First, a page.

Films are still or motion pictures shown on screens and in theatres in rapid succession. The rapid succession creates the perception of a continuous story as told by the creator. According to Arnheim, movies represent the culture of individuals in the society (345). In this paper, the author will analyze Pepe le Moko. The film was produced by Julien Duvivier in 1937. It reflects life in Algeria under French colonialists. The events in the movie took place between 1830 and 1962. The film underlines the impacts of colonialism, race, and globalization on French history.
We will write a custom Essay on Julien Duvivier’s Film “Pepe le Moko” specifically for you
301 certified writers online
Differences between the Representation of the European Quarter and the Casbah in Pepe le Moko
Two settings are more pronounced in the film. They include the Arabian quarters, also called the Casbah, and the area occupied by the Europeans (Pepe le Moko). The Casbah is used in the film to represent the colonized people of color (Vann 170). In addition, the Casbah is depicted as both alluring and repelling. It is negatively represented as a dirty and crowded place characterized by unfamiliar foods and prostitution. Duvivier depicts the Casbah as a place that lacks proper governance (Pepe le Moko). The region is out of the control of the French police. As such, people like Pepe, who are master criminals, call this place a home. The criminal elements feel safe from the authorities.
On the other hand, the European quarters are elegant and classy. Duvivier uses the lovely Gaby and a picture of a civilized society to paint a picture of an affluent suburb (Pepe le Moko). The place is safe and patrolled by the French police. The presence of high class hotels also indicates a well organized and peaceful society (Halacoglu 67). The existence of infrastructure, such as the airport where Pepe follows Gaby, is another indication of a civilized community.
Differences between Mise-en-Scene and Image Composition in the Two Spaces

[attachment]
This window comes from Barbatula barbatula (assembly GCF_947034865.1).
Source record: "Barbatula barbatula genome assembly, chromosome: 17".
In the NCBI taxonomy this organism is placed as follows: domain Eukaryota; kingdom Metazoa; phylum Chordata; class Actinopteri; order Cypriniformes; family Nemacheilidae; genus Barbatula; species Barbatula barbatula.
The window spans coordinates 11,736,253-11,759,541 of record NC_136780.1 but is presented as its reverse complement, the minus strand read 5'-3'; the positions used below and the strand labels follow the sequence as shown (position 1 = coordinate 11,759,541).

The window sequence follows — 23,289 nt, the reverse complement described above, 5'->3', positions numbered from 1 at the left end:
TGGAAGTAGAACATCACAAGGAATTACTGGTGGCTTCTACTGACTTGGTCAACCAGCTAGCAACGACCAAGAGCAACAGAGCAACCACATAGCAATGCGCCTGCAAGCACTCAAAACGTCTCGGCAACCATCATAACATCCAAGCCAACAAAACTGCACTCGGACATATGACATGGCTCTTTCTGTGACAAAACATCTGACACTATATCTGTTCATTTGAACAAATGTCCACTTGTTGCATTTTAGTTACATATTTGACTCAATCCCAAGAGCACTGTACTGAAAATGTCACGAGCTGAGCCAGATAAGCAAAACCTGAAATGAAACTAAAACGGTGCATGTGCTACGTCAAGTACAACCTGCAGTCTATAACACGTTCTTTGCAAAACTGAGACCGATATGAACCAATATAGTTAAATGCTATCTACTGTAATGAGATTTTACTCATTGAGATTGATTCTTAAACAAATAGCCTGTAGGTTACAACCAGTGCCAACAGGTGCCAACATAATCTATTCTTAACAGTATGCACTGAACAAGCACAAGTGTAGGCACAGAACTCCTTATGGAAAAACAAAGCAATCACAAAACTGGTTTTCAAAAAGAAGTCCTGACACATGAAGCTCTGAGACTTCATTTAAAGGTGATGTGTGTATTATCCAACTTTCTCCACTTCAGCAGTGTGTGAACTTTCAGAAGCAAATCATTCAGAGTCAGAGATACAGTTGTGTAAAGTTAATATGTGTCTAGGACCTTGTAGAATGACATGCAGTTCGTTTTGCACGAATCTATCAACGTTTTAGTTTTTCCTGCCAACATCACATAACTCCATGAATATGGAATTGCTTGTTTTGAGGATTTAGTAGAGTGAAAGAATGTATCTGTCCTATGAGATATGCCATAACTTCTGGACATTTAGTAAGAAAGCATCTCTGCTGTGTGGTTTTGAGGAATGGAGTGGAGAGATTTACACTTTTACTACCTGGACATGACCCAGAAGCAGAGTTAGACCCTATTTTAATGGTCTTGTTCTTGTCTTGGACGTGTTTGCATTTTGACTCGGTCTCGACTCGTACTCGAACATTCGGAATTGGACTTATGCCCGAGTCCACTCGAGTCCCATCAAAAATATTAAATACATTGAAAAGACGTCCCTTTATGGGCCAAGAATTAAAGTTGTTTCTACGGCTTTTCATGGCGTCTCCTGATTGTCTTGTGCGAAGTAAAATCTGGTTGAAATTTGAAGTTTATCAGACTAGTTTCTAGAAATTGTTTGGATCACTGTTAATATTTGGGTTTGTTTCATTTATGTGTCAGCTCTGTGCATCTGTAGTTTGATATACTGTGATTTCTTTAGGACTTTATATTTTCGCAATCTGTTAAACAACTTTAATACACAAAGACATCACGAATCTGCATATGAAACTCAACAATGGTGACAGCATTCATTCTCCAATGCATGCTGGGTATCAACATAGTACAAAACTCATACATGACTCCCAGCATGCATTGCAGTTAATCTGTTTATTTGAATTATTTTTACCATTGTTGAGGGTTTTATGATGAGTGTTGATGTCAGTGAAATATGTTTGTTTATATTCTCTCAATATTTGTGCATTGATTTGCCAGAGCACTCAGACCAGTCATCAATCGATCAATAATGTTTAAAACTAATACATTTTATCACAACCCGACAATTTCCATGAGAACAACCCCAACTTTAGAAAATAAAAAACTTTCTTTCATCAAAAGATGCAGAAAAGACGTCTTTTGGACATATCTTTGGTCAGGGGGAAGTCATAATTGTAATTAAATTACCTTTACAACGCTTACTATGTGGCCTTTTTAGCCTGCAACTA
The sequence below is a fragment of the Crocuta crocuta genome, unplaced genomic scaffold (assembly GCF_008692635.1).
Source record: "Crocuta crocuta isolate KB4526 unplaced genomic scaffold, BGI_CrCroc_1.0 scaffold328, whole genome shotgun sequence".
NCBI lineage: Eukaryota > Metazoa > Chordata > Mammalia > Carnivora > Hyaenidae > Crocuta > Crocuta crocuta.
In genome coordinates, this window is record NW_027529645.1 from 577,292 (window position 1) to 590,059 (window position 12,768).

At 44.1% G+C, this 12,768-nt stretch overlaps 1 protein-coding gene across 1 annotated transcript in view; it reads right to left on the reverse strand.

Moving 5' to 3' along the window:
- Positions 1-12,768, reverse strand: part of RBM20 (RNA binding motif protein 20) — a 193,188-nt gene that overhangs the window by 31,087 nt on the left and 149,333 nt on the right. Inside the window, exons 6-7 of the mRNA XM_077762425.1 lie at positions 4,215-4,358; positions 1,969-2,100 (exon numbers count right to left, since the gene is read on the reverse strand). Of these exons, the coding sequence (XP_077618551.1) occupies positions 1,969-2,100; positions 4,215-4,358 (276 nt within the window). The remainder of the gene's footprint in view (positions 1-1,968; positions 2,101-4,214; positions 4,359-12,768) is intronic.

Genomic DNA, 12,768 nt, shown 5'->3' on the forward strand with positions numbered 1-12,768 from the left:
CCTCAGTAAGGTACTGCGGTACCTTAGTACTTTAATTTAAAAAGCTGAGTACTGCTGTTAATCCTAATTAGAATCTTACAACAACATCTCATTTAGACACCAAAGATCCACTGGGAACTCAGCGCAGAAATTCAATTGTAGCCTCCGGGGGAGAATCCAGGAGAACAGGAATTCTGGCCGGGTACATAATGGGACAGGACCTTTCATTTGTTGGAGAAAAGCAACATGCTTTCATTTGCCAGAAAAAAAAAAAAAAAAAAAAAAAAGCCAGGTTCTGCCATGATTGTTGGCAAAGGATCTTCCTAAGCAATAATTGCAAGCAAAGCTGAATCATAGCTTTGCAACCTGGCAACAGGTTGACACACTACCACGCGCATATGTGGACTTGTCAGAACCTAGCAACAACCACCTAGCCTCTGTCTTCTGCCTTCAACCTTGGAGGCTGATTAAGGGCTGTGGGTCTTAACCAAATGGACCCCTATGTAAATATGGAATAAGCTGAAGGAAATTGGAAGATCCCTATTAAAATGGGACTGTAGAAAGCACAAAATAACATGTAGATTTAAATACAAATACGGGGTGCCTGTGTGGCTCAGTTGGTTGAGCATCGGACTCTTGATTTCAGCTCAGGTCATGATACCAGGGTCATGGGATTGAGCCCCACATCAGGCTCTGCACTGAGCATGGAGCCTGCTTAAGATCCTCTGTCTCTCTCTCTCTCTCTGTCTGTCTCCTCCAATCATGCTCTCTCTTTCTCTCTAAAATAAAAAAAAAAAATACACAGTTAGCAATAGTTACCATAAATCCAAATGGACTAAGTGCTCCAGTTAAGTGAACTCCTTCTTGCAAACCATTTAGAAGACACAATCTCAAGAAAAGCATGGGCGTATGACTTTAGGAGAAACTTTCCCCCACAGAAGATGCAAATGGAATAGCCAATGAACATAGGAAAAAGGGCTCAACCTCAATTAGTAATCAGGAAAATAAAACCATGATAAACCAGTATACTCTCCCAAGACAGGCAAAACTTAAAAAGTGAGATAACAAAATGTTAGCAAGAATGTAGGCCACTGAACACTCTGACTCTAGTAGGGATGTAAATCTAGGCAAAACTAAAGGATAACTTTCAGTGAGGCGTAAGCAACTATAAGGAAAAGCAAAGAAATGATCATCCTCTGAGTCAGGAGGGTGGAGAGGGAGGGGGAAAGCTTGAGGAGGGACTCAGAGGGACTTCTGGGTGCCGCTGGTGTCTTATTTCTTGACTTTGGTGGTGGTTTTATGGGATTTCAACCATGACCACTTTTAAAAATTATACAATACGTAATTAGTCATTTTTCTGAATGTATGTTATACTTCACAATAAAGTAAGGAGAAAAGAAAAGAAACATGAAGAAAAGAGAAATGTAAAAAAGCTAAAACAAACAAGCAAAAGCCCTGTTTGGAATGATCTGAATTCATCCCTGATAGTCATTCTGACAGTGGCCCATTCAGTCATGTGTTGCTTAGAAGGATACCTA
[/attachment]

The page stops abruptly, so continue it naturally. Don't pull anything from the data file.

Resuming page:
With regards to mise-en-scene, the scenes portrayed in the film show the differences between the Casbah and the European Quarters (Vann 190). Image composition, including visual and imaging, is portrayed by the presence of the object showing the differences in the living standards of the inhabitants (Pepe le Moko). The natives living in the Casbah are poor. They live in a crowded and dangerous neighborhood. On the other hand, women are dressed skimpily to bring out their sexual appeal and create a picture of prostitution in the community. Duvivier emphasizes on the ‘vermin’ and foul smell as another indication of the deterioration of the environment in Casbah (Pepe le Moko).
In the civilized European quarters, Gaby and other characters are used to show the elegance of the White people. They adorn expensive suits, shoes, and monogrammed shirts. On the contrary, the natives appear sly, unattractive, cowardly, and treacherous (Pepe le Moko).
Filming of the Spaces and its Relationship to Various Themes
The Theme of Entrapment
Pepe is a doomed ‘anther’ and a mastermind criminal (Pepe le Moko). He goes into hiding to escape from the French police. He seeks refuge in Casbah, the Arabian quarters, which is found in the heart of the French colony Algiers. The narrative of the film paints a picture of entrapment given that Pepe cannot leave the Casbah as he fears to be arrested. The mise-en-scene shows that the Casbah is not a single region. On the contrary, it is made up of thousands of shanties. Duvivier paints a picture of an area characterized by poverty and narrow streets. The poverty and narrow streets tie the natives to their culture, food, music, and their way of life in general, further promoting the theme of entrapment (Pepe le Moko).
The Theme of Paralysis
Casbah is overcrowded and dangerous. It has many corridors and narrow streets. The French police find it hard to patrol the area, which brings out the theme of paralysis in governance (Halacoglu 88). Pepe finds home, allies, and accomplices in the Casbah. He could vanish into the winding staircases while being pursued by the police. He uses whistles and gestures to communicate to his followers. The mode of communication portrayed in the film is unfamiliar to the authorities. As such, Pepe paralyses the activities of the police (Pepe le Moko).
The Theme of Nostalgia
With regards to the use of sound and editing, the songs sung by Tania and Frehel are full of nostalgia (Pepe le Moko). They describe the beauty of Paris, ‘lost’ looks and careers, as well as misfortunes. Pepe also refers to Paris as a civilized European city. He is nostalgic about his connections with his fatherland.
Pepe le Moko portrays the Algerian society during the colonial period. Duvivier brings out the disparities in civilization, wealth, ownership, and power between the Whites and the people of color. The two groups of people are seen living in different parts of Algiers. The colonialists occupy the affluent European quarters, while the natives are restricted to the Casbah.
Arnheim, Rudolf. Film as Art. 50th ed., University of California Press, 2006.
Duvivier, Julien, director. Pepe le Moko. The Criterion Collection, 2004.
Halacoglu, Canan. “Occupation and the Colonization of Algeria from 1830 to 1870: A Struggle for Dominance.” Middle East Technical University, 2013, Web.
Vann, Michael. “The Colonial Casbah on the Silver Screen: Using Pepe le Moko and the Battle of Algiers to Teach Colonialism, Race, and Globalization in French History.” Radical History Review, vol. 83, no. 83, 2002, pp. 186-192.